a very ancient festival in honour of Athena Polias and Erechtheus (A.
Mommsen, Heortologie der Athener,
14 ff., 37 ff.), said to
have been founded by Erechtheus or Erichthonius 729 years before the first
Olympiad (C. I. G.
2374, cf. p. 325), called at first
Athenaea, but after the συνοικισμὸς
Theseus Panathenaea (Plut. Thes. 24
s. v. Παναθήναια
). Pisistratus renewed it
with increased splendour, and attached more especial importance therein to
the worship of his protecting divinity, Athena.
1. The Greater and Lesser Panathenaea.
The Greater Panathenaea was a πεντετηρὶς
celebrated every fourth year, and was merely an extended and more
magnificent performance of the Lesser Panathenaea, which was always from
of old held every year (cf. Hom. Il.
). As each fourth year came round the Lesser was
incorporated in the Greater. The procession and the hecatomb always
remained the basis of the latter, but the chariot-race also appears to
have been considered as belonging to the original festival. Erechtheus
is said to have ridden at it himself (C. I. G.
Pisistratus may be virtually considered as the second establisher of the
Greater Panathenaea (Schol. on Aristid. p. 323), though we hear that the
performance under the Archon Hippoclides in 566 B.C. was attended by a
large concourse of strangers and was widely celebrated, especially as on
that occasion gymnastic contests were first introduced. Indeed
Marcellinus (Vit. Thuc.
§ 3) says the
Panathenaea was established in the archonship of Hippoclides. The
increased splendour of the Greater festival of course diminished the
importance of the Lesser: so, though the adjective μεγάλα
is often found attaching to the Greater
(C. I. G.
380, 1068; Boeckh,
still generally Παναθήναια
used for the Greater, the Lesser one being styled μικρά.
The statement in the Arg. to Dem. Mid.
510, that the
Lesser festival was a trieteris, is disproved both by such evidence as
τὰ κατ᾽ ἐνιαυτόν
814, 32) and also by the fact that inscriptions on vases point to
Panathenaea having been held in every single Olympic year (Mommsen, pp.
119, 125). The Greater Panathenaea were celebrated every third Olympic
year (e.g. C. I. G.
1.251, by the Archon Charondas in
110. 3; Lys. Accept. Mun. Def.
§ 1, by the
Archon Glaucippus in 92. 3: see other confirmatory arguments in Mommsen,
pp. 120, 121); therefore they were held in the same years as the Pythian
games. Solon, we know, took a Pythian calendar to regulate the Athenian
one, and Pisistratus in many points followed closely in Solon's steps
2. The date of the Panathenaea.
The principal day was the third from the end of Hecatombaeon (about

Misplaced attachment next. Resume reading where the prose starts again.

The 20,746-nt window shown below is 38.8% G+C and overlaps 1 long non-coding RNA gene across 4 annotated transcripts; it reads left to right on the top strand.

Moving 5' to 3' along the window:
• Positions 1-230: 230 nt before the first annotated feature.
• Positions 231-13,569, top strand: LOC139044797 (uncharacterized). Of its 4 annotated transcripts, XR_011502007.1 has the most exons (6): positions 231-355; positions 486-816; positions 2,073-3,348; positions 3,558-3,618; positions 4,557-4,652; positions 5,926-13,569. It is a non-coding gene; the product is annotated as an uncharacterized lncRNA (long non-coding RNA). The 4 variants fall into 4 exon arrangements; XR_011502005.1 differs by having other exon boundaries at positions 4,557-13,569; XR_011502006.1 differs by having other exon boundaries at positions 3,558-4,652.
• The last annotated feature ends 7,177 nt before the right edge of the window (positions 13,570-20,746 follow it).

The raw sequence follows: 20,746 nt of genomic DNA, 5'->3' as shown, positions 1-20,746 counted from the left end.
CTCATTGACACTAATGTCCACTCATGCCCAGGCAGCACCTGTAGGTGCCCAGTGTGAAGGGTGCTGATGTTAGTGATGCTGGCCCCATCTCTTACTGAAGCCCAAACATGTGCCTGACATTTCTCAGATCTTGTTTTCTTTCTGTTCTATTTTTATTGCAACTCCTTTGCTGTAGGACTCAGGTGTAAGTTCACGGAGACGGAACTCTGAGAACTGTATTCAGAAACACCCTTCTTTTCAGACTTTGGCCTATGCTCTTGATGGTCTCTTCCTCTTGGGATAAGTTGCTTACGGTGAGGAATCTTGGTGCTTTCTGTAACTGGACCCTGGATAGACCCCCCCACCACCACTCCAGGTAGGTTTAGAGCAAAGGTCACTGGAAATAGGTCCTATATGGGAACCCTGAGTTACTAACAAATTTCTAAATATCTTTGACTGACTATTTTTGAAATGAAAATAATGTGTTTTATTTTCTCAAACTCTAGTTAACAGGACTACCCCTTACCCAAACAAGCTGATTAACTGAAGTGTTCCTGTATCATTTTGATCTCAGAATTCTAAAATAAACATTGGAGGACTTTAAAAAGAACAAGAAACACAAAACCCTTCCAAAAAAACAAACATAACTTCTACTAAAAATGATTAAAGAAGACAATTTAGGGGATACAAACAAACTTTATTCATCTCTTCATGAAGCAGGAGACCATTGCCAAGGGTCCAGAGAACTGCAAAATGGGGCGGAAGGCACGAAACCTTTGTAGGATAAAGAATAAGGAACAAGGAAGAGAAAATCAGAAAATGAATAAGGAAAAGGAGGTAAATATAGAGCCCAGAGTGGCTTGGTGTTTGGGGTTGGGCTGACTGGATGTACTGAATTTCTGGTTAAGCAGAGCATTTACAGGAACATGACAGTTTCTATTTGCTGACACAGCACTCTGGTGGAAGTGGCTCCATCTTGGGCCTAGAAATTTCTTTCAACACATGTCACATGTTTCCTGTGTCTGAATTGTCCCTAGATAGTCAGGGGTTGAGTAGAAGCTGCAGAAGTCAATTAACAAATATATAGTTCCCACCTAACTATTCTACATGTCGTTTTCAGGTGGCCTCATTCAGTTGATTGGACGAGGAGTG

August 13th). Proclus (in Plat. Tim.
p. 9) says so
expressly of the Greater: and this agrees with Schol. on Hom. Il. 8.39
, where Athena is said to have
been born on that day. But Proclus says that the Lesser Panathenaea came
immediately after the Bendideia [BENDIDEIA
], accordingly on the 21st of
Thargelion (about June 8th). But the Greater and Lesser Panathenaea are
undoubtedly connected in that the former is but an amplification of the
latter so that à priori
there is a
presumption that they are held at the same time. Further C. I.
157 obviously follows the calendar, and it puts the
Panathenaea after the sacrifice to Eirene on Hecatombaeon 16th.
According to Demosthenes (Timocrates,
709.28), the Panathenaea are just approaching on Hecatombaeon 11th; but
these are certainly the Lesser Panathenaea (Schaefer,
1.334; Wayte on Dem. Tim.
§ 26), as the year is 01. 106. 4, not 106. 3. The argument that
the list in Lysias (op. cit.
§ 4) is
necessarily in chronological order is disproved by such lists as Isaeus
(de Dicaeog. hered.
§ 36), and [Andoc.]
§ 42, which can be seen from
comparison to be certainly not both in chronological order.
The evidence for a Panathenaea in the spring is Himerius, who gives as a
title to his third speech, εἰς Βασίλειον
Παναθηναίοις, ἀρχομένου τοῦ ἔαρος
: cf. [Verg.]
21 ff. (probably composed in
Hadrian's time); but this refers to the Roman Quinquatria, which were
called Panathenaea after the disappearance of the older festival (Dionys. A. R. 2.70
3. The Musical Contest.
This was only held at the Greater Panathenaea. Pisistratus was of the
of the Philaidae, who lived in
Brauron, where there was a contest of rhapsodes [p. 2.325]
from of old (Schol. on Aristoph. Birds
). Hence he but transferred to the capital the custom of
his village. He introduced recitations of the Homeric poems, which were
better regulated by Hipparchus: cf. Plat. Hipp.
Ael. V. H.
. 8.2. (For the meaning of ἐξ ὑποβολῆς
see Mahaffy, Hist. of Greek
1.29, note.) The poems were now sung in much
longer portions than before, and probably both